A congenital pigmented or melanocytic nevus is a dark-colored, often hairy, patch of skin. It is present at birth or appears in the first year of life.
A giant congenital nevus is smaller in infants and children, but it usually continues to grow as the child grows. A giant pigmented nevus is larger than 15 inches (40 centimeters) once it stops growing.
Congenital giant pigmented nevus; Giant hairy nevus; Giant pigmented nevus; Bathing trunk nevus; Congenital melanocytic nevus - large
These marks are thought to be caused by a localized increase in melanocytes as a baby grows in the womb. Melanocytes are the skin cells that produce melanin, which gives skin its color. A nevus has an increased amount of melanocytes.
The condition is thought to be caused by a gene defect.
The condition may occur with:
Smaller congenital pigmented or melanocytic nevi are common in children and do not cause problems most of the time. Larger or giant nevi are rare.
A nevus will appear as a dark-colored patch with any of the following:
Nevi are commonly found on the upper or lower parts of the back or the abdomen. They may also be found on the:
You will need to have regular exams to check for skin cancer.
Surgery to remove the nevus can be done for cosmetic reasons or if your provider thinks it may become skin cancer. Skin grafting is also done when needed. Larger nevi may need to be removed in several stages.
Lasers and dermabrasion (rubbing them off) can also be used to improve appearance. These treatments may not remove the whole birthmark, so it may be harder to detect skin cancer (melanoma). Talk to your doctor about the pros and cons of surgery for you.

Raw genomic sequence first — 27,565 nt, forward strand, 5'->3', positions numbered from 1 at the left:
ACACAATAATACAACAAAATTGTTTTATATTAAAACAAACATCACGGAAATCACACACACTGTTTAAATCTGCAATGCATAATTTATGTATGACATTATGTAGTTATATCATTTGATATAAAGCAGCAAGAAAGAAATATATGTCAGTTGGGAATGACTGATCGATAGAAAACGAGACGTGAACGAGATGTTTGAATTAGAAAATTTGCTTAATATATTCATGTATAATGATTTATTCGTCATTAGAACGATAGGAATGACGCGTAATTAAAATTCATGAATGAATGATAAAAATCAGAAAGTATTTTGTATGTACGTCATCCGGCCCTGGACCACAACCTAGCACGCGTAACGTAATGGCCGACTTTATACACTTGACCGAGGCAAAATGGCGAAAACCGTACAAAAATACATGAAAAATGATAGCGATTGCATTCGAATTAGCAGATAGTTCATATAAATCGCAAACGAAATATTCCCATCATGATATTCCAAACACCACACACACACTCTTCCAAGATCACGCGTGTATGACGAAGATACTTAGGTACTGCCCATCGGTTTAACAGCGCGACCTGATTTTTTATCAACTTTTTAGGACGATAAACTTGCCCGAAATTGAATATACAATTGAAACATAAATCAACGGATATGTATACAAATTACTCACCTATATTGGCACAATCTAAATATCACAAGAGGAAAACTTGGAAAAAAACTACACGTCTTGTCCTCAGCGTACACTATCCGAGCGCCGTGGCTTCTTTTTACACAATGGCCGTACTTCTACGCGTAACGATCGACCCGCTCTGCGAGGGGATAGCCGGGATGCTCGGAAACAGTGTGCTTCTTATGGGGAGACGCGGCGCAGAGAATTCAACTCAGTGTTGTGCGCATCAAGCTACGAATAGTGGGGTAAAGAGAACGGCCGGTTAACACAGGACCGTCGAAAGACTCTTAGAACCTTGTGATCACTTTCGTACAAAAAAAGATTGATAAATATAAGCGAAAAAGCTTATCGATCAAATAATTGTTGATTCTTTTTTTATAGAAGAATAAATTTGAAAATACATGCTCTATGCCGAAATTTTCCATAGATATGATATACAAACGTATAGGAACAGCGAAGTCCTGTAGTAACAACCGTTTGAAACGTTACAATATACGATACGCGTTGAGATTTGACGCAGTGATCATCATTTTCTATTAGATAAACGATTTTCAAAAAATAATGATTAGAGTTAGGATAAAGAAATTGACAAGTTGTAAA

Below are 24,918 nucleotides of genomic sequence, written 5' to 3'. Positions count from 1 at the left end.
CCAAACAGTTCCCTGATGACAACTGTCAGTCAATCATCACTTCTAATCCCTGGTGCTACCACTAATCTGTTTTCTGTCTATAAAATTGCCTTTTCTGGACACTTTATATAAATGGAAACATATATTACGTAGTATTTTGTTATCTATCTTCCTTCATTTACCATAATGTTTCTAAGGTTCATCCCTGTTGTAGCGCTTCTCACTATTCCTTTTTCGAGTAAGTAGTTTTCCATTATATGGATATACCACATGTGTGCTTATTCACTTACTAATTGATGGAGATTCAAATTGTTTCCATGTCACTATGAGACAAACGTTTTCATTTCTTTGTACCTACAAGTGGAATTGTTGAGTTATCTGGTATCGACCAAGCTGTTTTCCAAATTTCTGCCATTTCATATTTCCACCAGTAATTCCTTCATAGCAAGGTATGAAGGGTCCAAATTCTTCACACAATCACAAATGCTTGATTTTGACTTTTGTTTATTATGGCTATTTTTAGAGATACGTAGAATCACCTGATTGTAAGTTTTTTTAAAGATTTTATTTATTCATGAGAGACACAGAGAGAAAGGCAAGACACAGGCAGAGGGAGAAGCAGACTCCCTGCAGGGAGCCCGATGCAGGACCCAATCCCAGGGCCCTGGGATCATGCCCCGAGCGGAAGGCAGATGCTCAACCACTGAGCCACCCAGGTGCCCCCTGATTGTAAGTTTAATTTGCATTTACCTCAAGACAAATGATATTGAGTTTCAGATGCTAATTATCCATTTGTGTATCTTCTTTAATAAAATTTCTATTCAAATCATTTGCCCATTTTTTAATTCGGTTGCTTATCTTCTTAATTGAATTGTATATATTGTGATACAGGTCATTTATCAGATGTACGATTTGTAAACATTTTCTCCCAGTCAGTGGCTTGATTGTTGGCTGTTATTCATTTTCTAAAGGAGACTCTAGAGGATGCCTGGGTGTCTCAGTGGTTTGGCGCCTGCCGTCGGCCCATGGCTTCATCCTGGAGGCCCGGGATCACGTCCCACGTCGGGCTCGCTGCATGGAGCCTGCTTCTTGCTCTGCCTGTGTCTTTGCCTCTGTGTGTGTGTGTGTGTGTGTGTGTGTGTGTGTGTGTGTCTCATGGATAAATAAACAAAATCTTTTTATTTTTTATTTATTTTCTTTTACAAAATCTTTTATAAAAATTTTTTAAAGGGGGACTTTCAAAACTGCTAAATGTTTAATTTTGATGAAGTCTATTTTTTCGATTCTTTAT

Treatment may be helpful if the birthmark causes emotional problems because of how it looks.
Skin cancer may develop in some people with large or giant nevi. The cancer risk is higher for nevi that are larger in size. However, it isn't known if removing the nevus reduces that risk.
Having a giant nevus may lead to:
This condition is usually diagnosed at birth. Talk to your child's provider if your child has a large pigmented area anywhere on their skin.
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Published Date: November 04, 2020
Published By: Elika Hoss, MD, Senior Associate Consultant, Mayo Clinic, Scottsdale, AZ. Also reviewed by David Zieve, MD, MHA, Medical Director, Brenda Conaway, Editorial Director, and the A.D.A.M. Editorial team.
Dinulos JGH. Nevi and malignant melanoma. In: Dinulos JGH, ed. Habif's Clinical Dermatology. 7th ed. Philadelphia, PA: Elsevier; 2021:chap 22.
Patterson JW. Lentigines, nevi, and melanomas. In: Patterson JW, ed. Weedon's Skin Pathology. 5th ed. Philadelphia, PA: Elsevier; 2021:chap 33.